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Weekend Reads Robert Latimer, convicted of killing his disabled daughter, applies for pardon

09:27  12 july  2018
09:27  12 july  2018 Source:   cbc.ca

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Robert Latimer was a Saskatchewan farmer who had a daughter with a form of cerebral palsy. One day he took her to his pickup truck In 2007 he applied for parole and was dismissed because the National Parole Board did not feel that he had developed sufficient insight into his actions (he outright

Latimer killed his severely disabled 12-year-old daughter , Tracy, in 1993 by piping exhaust fumes into the cab of his truck. In an application filed on Wednesday, Latimer 's lawyer claims the circumstances of his client's 1997 conviction amount to the kind of miscarriage of justice that

a man wearing a suit and tie: Robert Latimer is applying to Prime Minister Justin Trudeau and Justice Minister Jody Wilson-Raybould for a pardon or ministerial review of his 1997 conviction for the second-degree murder of his daughter.© (Geoff Howe/Canadian Press) Robert Latimer is applying to Prime Minister Justin Trudeau and Justice Minister Jody Wilson-Raybould for a pardon or ministerial review of his 1997 conviction for the second-degree murder of his daughter.

Robert Latimer is applying to Prime Minister Justin Trudeau and Justice Minister Jody Wilson-Raybould for either a pardon or a new trial for the killing of his daughter in 1993.

Latimer killed his severely disabled 12-year-old daughter, Tracy, in 1993 by piping exhaust fumes into the cab of his truck.

In an application filed on Wednesday, Latimer's lawyer claims the circumstances of his client's 1997 conviction amount to the kind of miscarriage of justice that deserves a rare ministerial review.

New trial or pardon sought in Latimer case

  New trial or pardon sought in Latimer case WILKIE, Sask. - A Saskatchewan farmer who was convicted of killing his severely disabled daughter nearly 25 years ago is applying for either a new trial or a pardon. Robert Latimer's Vancouver lawyer, Jason Gratl, has filed an application with Prime Minister Justin Trudeau and federal Justice Minister Jody Wilson-Raybould, asking them to consider both options. Gratl cites a miscarriage of justice in his client's case, stating that although Latimer no longer faces restrictive parole conditions, his life sentence means he lives under the permanent threat of having his parole revoked.

Robert Latimer was a Saskatchewan farmer who had a daughter with a form of cerebral palsy. One day he took her to his pickup truck In 2007 he applied for parole and was dismissed because the National Parole Board did not feel that he had developed sufficient insight into his actions (he outright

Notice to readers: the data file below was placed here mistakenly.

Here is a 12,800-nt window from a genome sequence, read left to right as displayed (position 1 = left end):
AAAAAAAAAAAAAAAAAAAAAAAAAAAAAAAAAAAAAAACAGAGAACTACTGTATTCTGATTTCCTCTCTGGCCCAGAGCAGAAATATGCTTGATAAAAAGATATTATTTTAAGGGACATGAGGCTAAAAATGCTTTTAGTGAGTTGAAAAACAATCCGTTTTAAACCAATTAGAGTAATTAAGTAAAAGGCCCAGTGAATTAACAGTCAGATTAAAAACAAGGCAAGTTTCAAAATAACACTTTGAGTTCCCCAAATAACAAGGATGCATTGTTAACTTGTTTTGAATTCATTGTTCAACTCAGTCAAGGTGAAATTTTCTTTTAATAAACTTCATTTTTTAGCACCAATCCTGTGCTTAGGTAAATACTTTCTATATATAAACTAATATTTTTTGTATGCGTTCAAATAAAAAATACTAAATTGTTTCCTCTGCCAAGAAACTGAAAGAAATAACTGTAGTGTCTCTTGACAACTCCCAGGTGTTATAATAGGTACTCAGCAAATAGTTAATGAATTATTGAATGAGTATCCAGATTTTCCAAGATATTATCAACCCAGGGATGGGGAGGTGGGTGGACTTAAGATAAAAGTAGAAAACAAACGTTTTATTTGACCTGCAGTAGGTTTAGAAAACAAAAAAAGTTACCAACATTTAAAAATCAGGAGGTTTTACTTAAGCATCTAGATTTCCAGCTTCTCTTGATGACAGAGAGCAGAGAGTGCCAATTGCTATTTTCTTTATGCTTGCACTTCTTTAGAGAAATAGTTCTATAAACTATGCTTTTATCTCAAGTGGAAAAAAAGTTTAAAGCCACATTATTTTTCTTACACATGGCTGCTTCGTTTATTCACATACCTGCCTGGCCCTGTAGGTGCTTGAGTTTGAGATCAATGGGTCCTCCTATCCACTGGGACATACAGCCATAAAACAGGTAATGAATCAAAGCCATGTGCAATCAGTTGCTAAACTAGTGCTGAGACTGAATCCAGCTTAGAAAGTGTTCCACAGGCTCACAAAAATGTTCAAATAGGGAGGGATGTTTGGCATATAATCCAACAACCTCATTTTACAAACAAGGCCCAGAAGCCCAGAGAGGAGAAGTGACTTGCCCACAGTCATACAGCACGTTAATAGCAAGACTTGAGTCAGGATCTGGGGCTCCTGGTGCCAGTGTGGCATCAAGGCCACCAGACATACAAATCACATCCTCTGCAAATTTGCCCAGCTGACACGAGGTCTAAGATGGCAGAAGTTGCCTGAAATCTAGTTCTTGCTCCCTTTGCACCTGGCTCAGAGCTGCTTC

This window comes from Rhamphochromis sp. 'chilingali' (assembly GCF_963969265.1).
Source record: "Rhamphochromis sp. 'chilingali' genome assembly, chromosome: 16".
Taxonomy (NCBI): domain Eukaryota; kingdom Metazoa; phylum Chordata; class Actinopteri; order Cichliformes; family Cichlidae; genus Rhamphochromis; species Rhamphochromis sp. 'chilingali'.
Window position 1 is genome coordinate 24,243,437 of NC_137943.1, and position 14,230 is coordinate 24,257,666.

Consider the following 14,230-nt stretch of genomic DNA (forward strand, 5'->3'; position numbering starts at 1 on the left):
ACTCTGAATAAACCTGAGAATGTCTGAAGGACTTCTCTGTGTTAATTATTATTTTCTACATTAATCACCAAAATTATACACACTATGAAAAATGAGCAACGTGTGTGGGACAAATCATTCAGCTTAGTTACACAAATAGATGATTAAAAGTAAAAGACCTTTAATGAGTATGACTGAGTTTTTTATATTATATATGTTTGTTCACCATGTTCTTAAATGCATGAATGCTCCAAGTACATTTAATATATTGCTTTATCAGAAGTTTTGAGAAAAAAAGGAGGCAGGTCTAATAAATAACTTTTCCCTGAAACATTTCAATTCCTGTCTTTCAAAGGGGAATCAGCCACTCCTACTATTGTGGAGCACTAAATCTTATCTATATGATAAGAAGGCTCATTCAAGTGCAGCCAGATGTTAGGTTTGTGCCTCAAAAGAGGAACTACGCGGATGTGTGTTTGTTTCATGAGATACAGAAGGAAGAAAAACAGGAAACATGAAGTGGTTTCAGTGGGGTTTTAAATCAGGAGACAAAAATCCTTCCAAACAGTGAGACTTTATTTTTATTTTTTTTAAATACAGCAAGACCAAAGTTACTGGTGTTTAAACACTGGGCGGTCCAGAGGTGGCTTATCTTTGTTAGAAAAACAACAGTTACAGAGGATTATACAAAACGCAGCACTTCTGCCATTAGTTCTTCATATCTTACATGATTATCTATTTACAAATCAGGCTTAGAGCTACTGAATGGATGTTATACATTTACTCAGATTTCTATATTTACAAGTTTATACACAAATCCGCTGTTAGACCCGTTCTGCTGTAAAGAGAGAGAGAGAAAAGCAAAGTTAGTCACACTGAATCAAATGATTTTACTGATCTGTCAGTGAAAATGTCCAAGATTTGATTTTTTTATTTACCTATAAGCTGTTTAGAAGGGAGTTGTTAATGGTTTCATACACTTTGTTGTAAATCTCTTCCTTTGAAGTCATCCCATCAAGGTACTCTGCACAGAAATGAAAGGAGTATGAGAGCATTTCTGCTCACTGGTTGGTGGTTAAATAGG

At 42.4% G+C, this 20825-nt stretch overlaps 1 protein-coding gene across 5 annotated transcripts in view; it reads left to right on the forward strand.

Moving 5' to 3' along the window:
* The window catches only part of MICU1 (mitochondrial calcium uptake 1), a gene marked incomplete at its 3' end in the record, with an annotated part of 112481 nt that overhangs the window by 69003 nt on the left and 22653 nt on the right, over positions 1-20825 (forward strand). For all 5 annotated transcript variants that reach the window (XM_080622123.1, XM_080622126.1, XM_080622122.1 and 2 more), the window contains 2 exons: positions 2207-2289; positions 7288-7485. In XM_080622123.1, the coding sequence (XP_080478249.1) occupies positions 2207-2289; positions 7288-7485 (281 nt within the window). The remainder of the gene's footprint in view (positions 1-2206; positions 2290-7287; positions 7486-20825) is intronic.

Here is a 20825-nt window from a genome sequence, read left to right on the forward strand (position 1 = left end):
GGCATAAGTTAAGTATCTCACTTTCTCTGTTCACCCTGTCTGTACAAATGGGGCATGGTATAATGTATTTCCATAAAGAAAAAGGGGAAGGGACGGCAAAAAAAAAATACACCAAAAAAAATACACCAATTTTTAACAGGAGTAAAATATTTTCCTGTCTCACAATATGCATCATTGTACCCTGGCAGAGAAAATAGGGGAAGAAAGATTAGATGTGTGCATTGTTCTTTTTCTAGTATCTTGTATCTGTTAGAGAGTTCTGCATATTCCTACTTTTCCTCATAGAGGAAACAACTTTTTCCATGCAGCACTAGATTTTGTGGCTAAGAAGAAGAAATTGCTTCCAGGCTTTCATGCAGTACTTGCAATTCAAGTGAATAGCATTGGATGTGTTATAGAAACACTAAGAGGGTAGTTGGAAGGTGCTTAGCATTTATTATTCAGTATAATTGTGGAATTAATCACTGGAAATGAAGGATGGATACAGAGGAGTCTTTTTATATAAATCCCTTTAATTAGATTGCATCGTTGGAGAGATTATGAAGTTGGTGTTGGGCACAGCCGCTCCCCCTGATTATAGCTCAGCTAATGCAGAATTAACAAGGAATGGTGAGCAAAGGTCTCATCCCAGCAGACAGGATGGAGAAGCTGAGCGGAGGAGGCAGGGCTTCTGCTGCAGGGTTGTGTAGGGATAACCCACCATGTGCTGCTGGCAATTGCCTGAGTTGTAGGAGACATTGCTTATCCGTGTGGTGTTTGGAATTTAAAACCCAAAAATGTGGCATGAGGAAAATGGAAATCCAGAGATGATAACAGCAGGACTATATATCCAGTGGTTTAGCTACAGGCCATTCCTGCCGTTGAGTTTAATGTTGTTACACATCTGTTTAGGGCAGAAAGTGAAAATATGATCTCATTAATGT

Robert Latimer is applying to Prime Minister Justin Trudeau and Justice Minister Jody Wilson-Raybould for either a pardon or a new trial - A Saskatchewan farmer who was convicted of killing his severely disabled daughter nearly 25 years ago is applying for either a new trial or a pardon .

Failing that, Vancouver lawyer Jason Gratl says Latimer deserves a pardon.

"Granting a pardon to Mr. Latimer does not detract from any value or principle and offers Canadians the rarest of mirrors through which to appreciate the meaning of our collective association," Gratl wrote in a letter accompanying the application.

"A pardon would offer a glimpse of mercy, compassion and justice that the legal system and the medical system did not afford to the Latimers."

'Compassionate homicide'

Latimer's case has already proven one of the most polarizing in Canadian legal history.

He has appeared twice before the Supreme Court of Canada — first in 1997 when the court ordered a new trial due to jury interference and a second time in 2001, when the court upheld a life sentence with no parole for 10 years.

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Robert Latimer killed his severely disabled 12-year-old daughter , Tracy, in 1993 by piping exhaust fumes into the cab of his truck. He was convicted twice. The second conviction was upheld by the Supreme Court of Canada in 2001

Robert William "Bob" Latimer (born March 13, 1953) is a Canadian canola and wheat farmer who was convicted of second-degree murder in the death of his daughter Tracy (November 23, 1980 – October 24, 1993).

a man and a woman sitting on a couch: An undated photo of Latimer and his daughter Tracey at home. Latimer admitted to killing Tracy in 1993 by piping exhaust fumes into the cab of his truck.© (Maclean's/Canadian Press) An undated photo of Latimer and his daughter Tracey at home. Latimer admitted to killing Tracy in 1993 by piping exhaust fumes into the cab of his truck.